Control problematic plants (specific intervention unclear): brackish/saline marshes or swamps

How is the evidence assessed?
  • Effectiveness
    not assessed
  • Certainty
    not assessed
  • Harms
    not assessed

Source countries

Key messages

  • One study evaluated the effects, on vegetation, of controlling problematic plants in brackish/saline marshes or swamps using unspecified or unclear methods. The study was in the USA.

VEGETATION COMMUNITY

 

VEGETATION ABUNDANCE

  • Overall abundance (1 study): One replicated, site comparison study in salt marshes in the USA found that plots in which common reed Phragmites australis had been controlled 4–10 years previously contained a similar density of plant stems to nearby natural marshes
  • Individual species abundance (1 study): One study quantified the effect of this action on the abundance of individual plant species, other than those being controlled. The replicated, site comparison study in salt marshes in the USA found that plots in which common reed Phragmites australis had been controlled 4–10 years previously had similar cover of saltmarsh cordgrass Spartina patens to nearby natural marshes.

VEGETATION STRUCTURE

  • Height (1 study): One replicated, site comparison study in salt marshes in the USA found that plots in which common reed Phragmites australis had been controlled 4–10 years previously contained vegetation of similar height to nearby natural marshes.

About key messages

Key messages provide a descriptive index to studies we have found that test this intervention.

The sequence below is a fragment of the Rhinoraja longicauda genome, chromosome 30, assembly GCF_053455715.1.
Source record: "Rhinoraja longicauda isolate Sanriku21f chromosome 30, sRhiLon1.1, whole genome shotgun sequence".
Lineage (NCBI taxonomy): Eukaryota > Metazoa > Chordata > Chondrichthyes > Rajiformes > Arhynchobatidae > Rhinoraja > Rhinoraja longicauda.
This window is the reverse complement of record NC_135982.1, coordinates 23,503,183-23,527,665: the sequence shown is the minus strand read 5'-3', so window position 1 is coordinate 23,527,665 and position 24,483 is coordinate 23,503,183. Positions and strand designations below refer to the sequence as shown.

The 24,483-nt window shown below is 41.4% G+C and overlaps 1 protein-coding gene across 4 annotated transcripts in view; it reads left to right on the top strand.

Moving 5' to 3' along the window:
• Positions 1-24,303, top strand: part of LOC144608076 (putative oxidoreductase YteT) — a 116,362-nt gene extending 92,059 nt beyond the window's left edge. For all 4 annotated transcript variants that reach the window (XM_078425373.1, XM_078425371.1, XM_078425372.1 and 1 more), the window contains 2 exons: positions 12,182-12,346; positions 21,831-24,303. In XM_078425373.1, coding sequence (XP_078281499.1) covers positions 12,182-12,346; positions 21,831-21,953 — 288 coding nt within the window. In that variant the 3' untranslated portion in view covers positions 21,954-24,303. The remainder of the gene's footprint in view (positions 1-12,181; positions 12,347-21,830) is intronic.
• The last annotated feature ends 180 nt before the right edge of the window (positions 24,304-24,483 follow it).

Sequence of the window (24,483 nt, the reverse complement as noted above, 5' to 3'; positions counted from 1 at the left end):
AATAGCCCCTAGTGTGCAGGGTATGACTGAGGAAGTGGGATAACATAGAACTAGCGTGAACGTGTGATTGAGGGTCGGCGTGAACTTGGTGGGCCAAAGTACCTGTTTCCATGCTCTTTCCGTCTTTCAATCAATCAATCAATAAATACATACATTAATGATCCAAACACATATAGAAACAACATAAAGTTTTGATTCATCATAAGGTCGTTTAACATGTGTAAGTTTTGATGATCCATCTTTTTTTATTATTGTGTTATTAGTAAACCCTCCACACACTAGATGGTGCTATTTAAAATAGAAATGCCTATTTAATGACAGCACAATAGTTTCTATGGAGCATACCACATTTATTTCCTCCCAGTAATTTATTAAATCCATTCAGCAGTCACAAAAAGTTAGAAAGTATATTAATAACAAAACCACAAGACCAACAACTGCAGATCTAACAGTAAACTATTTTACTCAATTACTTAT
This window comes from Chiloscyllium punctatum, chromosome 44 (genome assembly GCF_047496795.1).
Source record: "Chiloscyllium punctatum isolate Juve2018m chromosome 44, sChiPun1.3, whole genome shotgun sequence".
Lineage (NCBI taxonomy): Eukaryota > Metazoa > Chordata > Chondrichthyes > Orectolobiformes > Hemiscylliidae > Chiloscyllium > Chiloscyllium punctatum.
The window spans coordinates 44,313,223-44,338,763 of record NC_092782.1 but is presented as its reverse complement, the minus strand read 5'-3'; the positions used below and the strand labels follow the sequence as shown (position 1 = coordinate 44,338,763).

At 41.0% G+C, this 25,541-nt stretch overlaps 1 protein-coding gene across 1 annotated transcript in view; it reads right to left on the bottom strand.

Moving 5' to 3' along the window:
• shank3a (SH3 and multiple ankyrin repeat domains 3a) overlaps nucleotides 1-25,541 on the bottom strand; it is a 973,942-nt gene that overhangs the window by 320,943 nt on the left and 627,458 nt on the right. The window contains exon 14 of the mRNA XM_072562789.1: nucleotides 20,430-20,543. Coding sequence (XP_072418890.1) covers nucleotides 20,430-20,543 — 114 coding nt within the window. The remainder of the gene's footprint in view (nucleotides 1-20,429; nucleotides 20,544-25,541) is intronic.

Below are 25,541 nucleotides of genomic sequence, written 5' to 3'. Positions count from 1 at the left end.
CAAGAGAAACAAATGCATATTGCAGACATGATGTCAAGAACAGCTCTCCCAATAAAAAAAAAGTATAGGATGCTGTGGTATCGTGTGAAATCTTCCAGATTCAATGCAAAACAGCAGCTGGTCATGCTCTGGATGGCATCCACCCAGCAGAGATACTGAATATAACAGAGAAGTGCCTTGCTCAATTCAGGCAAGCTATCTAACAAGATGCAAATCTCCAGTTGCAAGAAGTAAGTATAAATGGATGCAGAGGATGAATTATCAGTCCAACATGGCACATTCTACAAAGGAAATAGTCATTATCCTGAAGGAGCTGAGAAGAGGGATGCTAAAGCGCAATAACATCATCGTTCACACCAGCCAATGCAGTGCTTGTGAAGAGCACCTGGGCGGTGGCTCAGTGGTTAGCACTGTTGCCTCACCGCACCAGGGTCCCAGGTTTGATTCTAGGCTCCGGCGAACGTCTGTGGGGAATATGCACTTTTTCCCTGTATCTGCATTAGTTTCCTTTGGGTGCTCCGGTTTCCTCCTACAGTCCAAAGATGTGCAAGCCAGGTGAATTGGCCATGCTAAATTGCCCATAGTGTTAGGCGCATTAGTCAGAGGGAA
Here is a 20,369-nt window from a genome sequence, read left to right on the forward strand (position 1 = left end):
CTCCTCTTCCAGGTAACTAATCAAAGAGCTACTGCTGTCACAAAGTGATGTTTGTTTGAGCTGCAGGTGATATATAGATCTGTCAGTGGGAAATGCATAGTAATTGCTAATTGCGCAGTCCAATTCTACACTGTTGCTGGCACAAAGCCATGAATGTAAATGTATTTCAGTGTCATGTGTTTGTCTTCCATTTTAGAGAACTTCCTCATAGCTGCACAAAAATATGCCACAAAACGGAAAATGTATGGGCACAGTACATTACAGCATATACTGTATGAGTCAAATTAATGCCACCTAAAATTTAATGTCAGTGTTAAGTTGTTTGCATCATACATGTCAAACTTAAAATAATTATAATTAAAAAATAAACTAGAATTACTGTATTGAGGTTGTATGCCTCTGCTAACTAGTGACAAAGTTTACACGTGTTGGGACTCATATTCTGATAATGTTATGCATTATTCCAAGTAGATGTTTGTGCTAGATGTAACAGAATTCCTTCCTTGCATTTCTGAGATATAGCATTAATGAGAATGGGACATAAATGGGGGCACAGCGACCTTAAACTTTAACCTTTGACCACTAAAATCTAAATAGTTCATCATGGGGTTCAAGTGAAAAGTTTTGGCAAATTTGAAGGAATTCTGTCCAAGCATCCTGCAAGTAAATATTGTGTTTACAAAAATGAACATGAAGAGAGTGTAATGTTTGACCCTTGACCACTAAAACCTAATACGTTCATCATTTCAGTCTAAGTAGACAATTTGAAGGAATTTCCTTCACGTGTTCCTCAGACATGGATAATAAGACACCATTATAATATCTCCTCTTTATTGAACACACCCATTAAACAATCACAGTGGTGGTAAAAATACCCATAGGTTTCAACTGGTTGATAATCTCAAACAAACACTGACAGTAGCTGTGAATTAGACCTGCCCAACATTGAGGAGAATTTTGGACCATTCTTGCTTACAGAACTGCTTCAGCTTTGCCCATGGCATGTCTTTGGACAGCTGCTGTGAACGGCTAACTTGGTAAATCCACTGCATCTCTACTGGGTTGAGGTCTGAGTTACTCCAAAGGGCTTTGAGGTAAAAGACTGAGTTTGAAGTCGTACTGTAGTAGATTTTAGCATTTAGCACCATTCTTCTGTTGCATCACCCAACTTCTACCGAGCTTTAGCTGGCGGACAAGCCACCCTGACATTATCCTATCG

Studies are not directly comparable or of equal value. When making decisions based on this evidence, you should consider factors such as study size, study design, reported metrics and relevance of the study to your situation, rather than simply counting the number of studies that support a particular interpretation.

Supporting evidence from individual studies

  1. A replicated, site comparison study in 2007–2008 across 16 salt marshes in Connecticut, USA (Elphick et al. 2015) found that plots where common reed Phragmites australis had been controlled had a similar vegetation density, cover of saltmarsh cordgrass Spartina patens and vegetation height to natural marshes. After 4–10 years, plots where common reed had been controlled had 10% common reed cover – greater than the 1% cover in natural marshes. However, other measured variables did not significantly differ between reed-control and natural marshes. This included overall vegetation density (28 vs 35 stems/100 cm2), cover of saltmarsh cordgrass (18 vs 20%), and maximum vegetation height (55 vs 40 cm). Methods: In summer 2007 and 2008, vegetation was surveyed in 26 plots (each 1 ha) spread across 16 salt marshes. In seven plots, interventions to control common reed had been implemented 4–10 years ago. The interventions included cutting and applying herbicide (further details not reported). The other 19 plots contained natural salt marsh vegetation. Vegetation cover was estimated in nine 1-m2 quadrats/plot, stem density in forty-five 100 cm quadrats/plot and vegetation height at 36 points/plot.

    Study and other actions tested
Please cite as:

Taylor N.G., Grillas P., Smith R.K. & Sutherland W.J. (2021) Marsh and Swamp Conservation: Global Evidence for the Effects of Interventions to Conserve Marsh and Swamp Vegetation. Conservation Evidence Series Synopses. University of Cambridge, Cambridge, UK.

Where has this evidence come from?

List of journals searched by synopsis

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Marsh and Swamp Conservation

This Action forms part of the Action Synopsis:

Marsh and Swamp Conservation
Marsh and Swamp Conservation

Marsh and Swamp Conservation - Published 2021

Marsh and Swamp Synopsis

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